To help overcome initial barriers to trucking fleets switching to natural gas vehicles (NGV), Clean Energy Fuels Corp. has created a financing program that could allow fleet operators to obtain near-zero emission trucks at the same or a lower price than the cost of a comparable diesel engine truck.
New NGV trucks would be equipped with a Cummins Westport (CWI) ISX 12N engine certified by the Environmental Protection Agency, tested at least 90% lower on nitrogen oxide emissions than the current EPA standard.
“The Zero Now Financing program levels the financial playing field by removing the price differential of a natural gas truck versus a diesel truck," said CEO Andrew Littlefair. "This combination will give fleets a considerable sustainability advantage, which could result in winning more business. The goal is to significantly reduce the environmental impact of heavy-duty trucking and widen the adoption of natural gas as a clean, American-made fuel to move America’s goods around the country.”
Earlier this year, Clean Energy began offering one year of $1/gallon renewable natural gas for trucks using some CWI engines.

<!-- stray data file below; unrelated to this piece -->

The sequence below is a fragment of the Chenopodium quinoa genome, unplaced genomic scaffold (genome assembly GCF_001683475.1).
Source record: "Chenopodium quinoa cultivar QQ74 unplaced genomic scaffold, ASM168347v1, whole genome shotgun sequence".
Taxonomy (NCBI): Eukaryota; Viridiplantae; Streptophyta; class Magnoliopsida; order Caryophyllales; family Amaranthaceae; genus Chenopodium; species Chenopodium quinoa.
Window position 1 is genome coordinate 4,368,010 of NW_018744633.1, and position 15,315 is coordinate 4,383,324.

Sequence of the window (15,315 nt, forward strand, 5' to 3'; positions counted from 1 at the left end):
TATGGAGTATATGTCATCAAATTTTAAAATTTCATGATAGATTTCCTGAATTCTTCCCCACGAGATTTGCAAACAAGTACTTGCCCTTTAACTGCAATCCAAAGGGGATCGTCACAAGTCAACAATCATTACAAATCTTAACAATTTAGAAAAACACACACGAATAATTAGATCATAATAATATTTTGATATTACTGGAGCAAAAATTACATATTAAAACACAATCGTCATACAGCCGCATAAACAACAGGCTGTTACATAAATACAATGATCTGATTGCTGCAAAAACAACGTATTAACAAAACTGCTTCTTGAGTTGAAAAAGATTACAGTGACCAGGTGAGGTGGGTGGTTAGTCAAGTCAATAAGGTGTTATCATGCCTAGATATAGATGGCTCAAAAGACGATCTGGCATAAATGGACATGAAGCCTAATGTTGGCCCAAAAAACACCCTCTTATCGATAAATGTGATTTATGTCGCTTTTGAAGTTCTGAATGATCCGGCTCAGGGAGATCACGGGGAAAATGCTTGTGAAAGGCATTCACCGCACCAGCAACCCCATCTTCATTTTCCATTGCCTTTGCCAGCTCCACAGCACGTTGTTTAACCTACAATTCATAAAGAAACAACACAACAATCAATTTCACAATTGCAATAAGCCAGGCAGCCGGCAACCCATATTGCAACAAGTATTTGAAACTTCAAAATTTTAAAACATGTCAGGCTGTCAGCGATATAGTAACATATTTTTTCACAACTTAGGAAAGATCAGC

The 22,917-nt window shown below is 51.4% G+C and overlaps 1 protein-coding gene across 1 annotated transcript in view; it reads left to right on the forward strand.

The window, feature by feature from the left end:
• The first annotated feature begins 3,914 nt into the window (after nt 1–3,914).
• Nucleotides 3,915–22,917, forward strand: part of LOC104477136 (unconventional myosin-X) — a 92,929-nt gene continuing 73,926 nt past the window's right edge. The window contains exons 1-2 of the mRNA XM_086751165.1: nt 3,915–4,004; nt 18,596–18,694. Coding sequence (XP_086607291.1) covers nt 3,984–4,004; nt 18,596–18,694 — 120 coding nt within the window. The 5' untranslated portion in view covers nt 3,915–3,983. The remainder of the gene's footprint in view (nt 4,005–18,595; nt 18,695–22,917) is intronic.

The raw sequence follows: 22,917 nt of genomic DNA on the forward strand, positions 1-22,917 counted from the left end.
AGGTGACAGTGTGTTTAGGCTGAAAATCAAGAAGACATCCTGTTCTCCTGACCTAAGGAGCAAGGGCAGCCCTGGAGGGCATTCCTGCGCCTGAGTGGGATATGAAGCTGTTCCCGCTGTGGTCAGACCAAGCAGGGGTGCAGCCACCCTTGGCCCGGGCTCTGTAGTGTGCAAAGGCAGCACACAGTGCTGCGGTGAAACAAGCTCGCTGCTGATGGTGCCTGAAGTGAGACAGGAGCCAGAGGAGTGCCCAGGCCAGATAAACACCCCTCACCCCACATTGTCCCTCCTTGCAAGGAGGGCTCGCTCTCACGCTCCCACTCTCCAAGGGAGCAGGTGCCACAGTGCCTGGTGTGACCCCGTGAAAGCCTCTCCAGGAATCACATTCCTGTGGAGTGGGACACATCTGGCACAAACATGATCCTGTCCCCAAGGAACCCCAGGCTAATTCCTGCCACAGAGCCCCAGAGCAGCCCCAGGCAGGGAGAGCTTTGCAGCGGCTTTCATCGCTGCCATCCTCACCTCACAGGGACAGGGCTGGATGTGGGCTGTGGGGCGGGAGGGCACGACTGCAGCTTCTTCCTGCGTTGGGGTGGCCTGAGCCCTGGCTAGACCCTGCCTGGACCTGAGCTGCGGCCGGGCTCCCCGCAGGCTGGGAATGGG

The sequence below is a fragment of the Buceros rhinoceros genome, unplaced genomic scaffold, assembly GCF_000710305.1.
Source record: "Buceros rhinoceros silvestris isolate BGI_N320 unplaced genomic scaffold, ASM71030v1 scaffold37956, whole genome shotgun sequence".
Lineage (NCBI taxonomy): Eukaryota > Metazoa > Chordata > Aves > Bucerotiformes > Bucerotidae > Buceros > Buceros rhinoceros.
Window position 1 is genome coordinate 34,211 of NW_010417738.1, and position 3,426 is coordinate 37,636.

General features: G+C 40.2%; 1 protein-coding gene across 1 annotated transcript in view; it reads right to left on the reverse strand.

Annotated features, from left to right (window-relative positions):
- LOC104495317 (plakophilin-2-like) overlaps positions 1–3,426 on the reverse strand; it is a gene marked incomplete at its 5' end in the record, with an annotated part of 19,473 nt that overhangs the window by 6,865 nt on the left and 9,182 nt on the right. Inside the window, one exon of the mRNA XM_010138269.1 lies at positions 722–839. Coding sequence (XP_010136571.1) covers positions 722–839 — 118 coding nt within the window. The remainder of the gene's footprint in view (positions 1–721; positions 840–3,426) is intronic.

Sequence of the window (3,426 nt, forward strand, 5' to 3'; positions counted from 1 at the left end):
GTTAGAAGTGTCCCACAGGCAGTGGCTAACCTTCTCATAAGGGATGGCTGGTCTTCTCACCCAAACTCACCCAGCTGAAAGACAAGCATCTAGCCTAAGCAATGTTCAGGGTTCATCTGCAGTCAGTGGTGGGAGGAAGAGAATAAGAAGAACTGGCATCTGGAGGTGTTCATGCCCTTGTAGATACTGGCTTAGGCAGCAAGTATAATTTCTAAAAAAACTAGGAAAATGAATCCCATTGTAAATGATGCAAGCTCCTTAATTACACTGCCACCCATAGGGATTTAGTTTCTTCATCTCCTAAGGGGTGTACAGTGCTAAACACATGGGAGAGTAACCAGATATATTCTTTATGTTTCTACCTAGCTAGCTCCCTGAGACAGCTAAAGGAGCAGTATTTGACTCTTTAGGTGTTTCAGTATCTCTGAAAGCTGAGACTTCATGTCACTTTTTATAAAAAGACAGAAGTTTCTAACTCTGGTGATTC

Meanwhile, Brookhaven, NY, which switched the city’s fleet from diesel to compressed natural gas a decade ago, agreed to another five-year contract with Clean Energy to supply NGV fueling. Brookhaven is considering an initial volume of 550,000 gasoline gallon equivalents annually to fuel 80 new refuse and recycling trucks.
Clean Energy has signed similar multi-year contracts in California with Redlands, San Bernardino and Beverly Hills. Elsewhere, new or expanded contracts have been reached by the company for trucking and transit fleets in Pennsylvania, New Jersey, Virginia and Arizona.
In other news, in a 2-1 vote by a panel of the U.S. Court of Appeals for the District of Columbia on Wednesday, judges ruled to temporarily suspend implementing the Trump administration’s decision to not enforce EPA pollution limits on so-called "glider trucks," which are essentially older, diesel freight-hauling trucks.
"The Trump administration's decision to allow more of these dirty diesel trucks on our roads was made without any public input and with reckless disregard for the serious public health threats they will cause," said Environmental Defense Fund President Fred Krupp.